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TCS Marketing Systems

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TCS Marketing Systems

With decades of experience, the people behind this company provide keen insights

In the fast-changing Toronto area real estate market, the team at TCS Marketing Systems always has their fingers on the pulse. The people behind this innovative sales and marketing consulting agency excel at anticipating coming trends, due to their three decades of experience, keen insight and extensive market data.

TCS Marketing Systems has been involved in numerous projects across the GTA and Ontario, including mid- and high-rise condos, townhomes, single-detached homes and master-planned communities. The company has a single guiding principle – integrity – and has set itself apart by being the first consultants in and last out on every project.

Mark Cohen (centre back row) and his TCS Marketing Systems management team.

Wealth of experience

Managing partner of TCSMS is Mark Cohen, a highly respected and well known expert in the industry. His wealth of experience includes key roles with powerhouse developers, including Bramalea Ltd., Menkes Developments, Concord Adex and Tribute Communities. Throughout his career, Cohen has pioneered many of the sales and marketing strategies that are now common in today’s marketplace and is always on the lookout for the next breakthrough.

“When Mark is in the room with the architects, he thinks about what people do after they come home and throw their keys on the table,” says Onkar Dhillon, vice-president of operations and one of The Condo Store’s founding members. “He thinks about how they live. We are designing with consumers in mind. For example, Amazon delivery is the way people get parcels, so we’re adding automated parcel delivery rooms. That’s the kind of thoughtfulness required in design.”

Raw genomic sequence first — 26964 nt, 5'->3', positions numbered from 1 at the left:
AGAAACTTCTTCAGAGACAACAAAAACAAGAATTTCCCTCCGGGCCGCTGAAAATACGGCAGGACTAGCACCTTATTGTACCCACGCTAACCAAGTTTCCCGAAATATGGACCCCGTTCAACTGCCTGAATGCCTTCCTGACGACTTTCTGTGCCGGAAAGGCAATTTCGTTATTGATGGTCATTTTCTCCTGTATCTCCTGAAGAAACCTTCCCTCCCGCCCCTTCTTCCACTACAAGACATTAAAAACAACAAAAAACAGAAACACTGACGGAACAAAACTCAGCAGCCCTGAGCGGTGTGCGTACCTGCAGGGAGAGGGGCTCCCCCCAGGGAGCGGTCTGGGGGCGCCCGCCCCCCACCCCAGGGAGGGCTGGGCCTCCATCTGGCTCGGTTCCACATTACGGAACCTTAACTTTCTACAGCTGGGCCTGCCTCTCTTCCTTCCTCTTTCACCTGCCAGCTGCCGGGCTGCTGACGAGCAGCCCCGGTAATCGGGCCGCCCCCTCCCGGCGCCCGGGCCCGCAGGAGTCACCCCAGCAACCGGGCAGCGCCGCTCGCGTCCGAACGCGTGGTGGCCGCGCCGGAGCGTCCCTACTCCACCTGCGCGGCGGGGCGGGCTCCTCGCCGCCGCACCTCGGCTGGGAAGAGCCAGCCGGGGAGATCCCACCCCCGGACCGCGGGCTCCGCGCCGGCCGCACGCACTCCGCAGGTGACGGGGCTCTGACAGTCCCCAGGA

Dhillon has been working with Cohen for 20 years, since they met when Cohen was vice-president of sales and marketing for Concord Adex’s Cityplace, the largest residential highrise development in Toronto history.

Better projects, better designs

Condos used to be subordinate to lowrise homes, Dhillon says, but condos are a lifestyle choice and the challenge is to create better projects and design better spaces to serve consumers.

“Our philosophy is there is a condo for every person, and there’s a purchaser for every condo,” says Glen Buttigieg, vice-president of sales. “We make a case for every condo, whether it’s to take in the morning sun, to see the lake, or the advantage of being near the rooftop terrace. We painstakingly comb over every suite, trying to find the advantage and tailor it for each buyer. Our agents are listening to buyers and determining what suite would serve them best.”

For TCSMS’s developer clients, Cohen and company get in early, sitting in on all of a project’s marketing and design meetings and then create a rationale. They continue working with the same care and commitment until the last unit is sold, understanding the importance of making the projects profitable for their clients.